A teacher of French who had been setting Internet homework, i.e. asking her pupils to carry out various tasks on the Web – doing exercises, carrying out research, etc – was stopped from doing so by her headteacher because it assumed that all her pupils were able to afford to buy a computer and pay for Internet access at home. Apparently, this policy is quite common in schools and not just an isolated incident. The teacher argued that it was acceptable to set Internet homework as she made a computer lab available during the lunch hour for pupils who did not have access to a computer and the Internet at home. Another teacher argued that all children have a right to a free lunch hour to recharge their batteries during the middle of the day.

The view that I expressed is that it should not be assumed that everyone has access to newer technologies, and I recalled that this was certainly the view of the Open University back in the 1970s/1980s when my wife was following an OU degree course. For example, it could not be assumed at the time that every OU student had a videocassette recorder (we didn't – they were too expensive), so videocassettes were not provided as OU course materials, although audiocassettes were.

I also expressed the view that the Internet is not 100% reliable, and there may be technical reasons for Internet homework not being completed. ISPs or websites can suddenly go down just when you need them – which has happened to me on several occasions when working at home and when running ICT training workshops in schools. Recommended websites often move or disappear, and in the early hours of the evening some servers run at a snail’s pace, causing particular problems when you are accessing multimedia materials. Furthermore, if you try to access multimedia materials via a modem (which is how most home users access the Internet) you will probably have a very long wait, e.g. I recall a colleague telling me it took her 25 minutes to download a short video clip via a modem.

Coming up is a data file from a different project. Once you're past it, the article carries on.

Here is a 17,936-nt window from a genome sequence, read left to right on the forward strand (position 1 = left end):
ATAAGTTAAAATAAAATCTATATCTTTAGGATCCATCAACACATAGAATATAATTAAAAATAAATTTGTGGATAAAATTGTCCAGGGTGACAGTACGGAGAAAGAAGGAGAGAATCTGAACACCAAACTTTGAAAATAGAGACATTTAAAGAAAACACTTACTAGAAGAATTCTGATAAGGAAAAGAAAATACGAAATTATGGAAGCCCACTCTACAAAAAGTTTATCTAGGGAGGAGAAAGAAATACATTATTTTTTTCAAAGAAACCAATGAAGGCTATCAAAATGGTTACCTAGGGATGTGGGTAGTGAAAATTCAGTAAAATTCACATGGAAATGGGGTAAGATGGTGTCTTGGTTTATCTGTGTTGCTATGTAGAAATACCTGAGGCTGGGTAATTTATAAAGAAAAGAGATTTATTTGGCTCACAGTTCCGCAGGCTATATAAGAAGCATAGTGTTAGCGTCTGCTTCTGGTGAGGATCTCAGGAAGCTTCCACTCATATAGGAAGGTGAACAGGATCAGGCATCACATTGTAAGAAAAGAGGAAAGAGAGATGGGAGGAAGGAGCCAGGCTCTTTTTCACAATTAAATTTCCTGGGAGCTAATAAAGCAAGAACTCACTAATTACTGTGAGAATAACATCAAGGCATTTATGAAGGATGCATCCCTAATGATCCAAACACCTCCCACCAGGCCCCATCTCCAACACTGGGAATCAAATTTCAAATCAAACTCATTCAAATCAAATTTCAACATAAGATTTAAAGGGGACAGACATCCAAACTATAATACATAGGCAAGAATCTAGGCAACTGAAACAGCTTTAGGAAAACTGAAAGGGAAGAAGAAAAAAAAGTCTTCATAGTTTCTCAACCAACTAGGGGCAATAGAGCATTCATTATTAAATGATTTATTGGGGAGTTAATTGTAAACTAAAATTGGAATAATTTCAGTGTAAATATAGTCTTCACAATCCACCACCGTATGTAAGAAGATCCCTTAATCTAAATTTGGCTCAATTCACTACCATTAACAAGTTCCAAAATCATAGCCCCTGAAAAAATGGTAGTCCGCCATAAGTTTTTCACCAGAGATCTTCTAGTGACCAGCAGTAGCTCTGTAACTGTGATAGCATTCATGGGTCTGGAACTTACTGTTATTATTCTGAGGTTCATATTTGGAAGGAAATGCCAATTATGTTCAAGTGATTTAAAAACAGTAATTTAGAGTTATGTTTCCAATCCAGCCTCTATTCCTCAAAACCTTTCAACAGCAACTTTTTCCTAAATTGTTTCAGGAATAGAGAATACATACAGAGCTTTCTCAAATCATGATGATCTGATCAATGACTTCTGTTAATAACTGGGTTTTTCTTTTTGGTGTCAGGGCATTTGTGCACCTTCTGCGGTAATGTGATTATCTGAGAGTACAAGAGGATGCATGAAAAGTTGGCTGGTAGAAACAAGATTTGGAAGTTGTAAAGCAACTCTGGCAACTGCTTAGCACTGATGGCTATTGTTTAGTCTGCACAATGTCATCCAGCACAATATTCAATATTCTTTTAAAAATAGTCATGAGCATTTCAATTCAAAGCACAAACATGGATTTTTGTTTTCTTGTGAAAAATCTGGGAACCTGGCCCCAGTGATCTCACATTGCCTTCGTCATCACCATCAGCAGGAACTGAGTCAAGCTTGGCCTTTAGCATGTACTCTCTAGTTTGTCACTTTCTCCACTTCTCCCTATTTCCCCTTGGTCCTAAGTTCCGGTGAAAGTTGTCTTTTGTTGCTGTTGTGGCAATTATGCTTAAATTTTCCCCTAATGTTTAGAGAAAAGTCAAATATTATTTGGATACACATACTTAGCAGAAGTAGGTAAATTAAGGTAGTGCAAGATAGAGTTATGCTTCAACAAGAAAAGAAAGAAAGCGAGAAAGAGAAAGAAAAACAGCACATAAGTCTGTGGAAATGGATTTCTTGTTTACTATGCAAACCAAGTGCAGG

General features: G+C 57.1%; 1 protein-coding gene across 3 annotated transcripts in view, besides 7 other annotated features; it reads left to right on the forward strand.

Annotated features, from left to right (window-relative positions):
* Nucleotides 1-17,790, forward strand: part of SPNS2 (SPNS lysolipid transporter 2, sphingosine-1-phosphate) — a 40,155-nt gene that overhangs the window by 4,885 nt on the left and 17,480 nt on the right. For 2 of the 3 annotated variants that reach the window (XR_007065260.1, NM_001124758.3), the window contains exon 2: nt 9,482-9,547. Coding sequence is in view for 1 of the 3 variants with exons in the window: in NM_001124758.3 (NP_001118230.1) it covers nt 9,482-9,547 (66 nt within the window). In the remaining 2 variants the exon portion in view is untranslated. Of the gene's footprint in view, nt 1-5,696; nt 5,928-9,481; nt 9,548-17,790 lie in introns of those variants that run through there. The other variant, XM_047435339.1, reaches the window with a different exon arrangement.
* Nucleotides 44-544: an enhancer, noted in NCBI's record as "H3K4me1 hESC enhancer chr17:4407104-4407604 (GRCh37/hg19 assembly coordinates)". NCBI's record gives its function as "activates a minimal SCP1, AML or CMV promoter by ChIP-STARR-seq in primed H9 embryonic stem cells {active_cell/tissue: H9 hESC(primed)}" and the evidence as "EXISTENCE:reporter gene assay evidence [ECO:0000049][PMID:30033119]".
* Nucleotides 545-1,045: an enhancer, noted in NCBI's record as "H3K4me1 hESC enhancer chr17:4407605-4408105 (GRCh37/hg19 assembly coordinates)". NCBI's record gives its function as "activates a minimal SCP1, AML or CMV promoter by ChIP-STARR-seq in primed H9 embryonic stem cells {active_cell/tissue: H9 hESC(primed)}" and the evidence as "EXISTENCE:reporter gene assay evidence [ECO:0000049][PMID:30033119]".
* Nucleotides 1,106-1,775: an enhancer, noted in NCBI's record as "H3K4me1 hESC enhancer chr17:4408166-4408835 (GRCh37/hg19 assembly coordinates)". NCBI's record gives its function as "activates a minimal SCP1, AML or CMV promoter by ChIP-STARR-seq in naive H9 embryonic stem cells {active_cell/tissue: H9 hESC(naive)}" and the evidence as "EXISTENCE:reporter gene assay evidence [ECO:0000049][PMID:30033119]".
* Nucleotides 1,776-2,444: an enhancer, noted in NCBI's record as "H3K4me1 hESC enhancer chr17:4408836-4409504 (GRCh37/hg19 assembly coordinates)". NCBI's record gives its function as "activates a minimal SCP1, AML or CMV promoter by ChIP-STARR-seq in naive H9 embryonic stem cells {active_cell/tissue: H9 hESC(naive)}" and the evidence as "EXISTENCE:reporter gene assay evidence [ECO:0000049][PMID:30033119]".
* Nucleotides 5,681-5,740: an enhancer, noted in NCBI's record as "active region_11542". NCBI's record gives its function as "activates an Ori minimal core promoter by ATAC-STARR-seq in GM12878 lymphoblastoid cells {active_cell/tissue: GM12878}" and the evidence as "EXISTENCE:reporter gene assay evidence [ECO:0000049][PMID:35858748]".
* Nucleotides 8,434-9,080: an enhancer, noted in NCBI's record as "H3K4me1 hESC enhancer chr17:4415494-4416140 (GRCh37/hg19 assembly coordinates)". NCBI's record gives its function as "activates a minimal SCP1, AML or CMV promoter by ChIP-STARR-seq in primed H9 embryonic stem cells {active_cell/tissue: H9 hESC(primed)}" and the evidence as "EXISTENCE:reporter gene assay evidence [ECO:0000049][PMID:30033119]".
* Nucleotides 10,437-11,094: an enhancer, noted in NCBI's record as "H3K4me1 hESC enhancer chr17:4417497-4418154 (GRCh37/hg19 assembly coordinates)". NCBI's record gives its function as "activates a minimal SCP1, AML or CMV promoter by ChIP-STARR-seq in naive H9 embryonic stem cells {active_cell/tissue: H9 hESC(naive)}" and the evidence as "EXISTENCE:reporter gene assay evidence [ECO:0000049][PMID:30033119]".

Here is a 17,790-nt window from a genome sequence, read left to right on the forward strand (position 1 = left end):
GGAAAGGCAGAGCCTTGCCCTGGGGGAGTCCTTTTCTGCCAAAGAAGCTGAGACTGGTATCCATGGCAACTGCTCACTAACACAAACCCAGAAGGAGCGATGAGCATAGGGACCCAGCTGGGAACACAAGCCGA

On the other hand, there is no reason why children should not be given handouts containing information about useful websites that they can access on a voluntary basis.

Finally, the teacher who raised the issue of Internet homework pointed out that pupils could contact her for support as she had given them her personal email address. Other teachers felt that this was unwise. I recall from my early days of teaching that we were advised by our headteacher not to give out our personal telephone numbers to pupils. I can cite a case of a young male colleague who was constantly telephoned by two infatuated teenage girls at his school and nearly got into trouble as a result. I would have thought that one should exercise caution with email addresses too, where there is the added danger of a pupil sending the teacher a virus. I can cite three cases of teacher trainers having received damaging viruses from trainee teachers who had subscribed for an online course - but then the trainers should have known about making the computers secure against such invasions.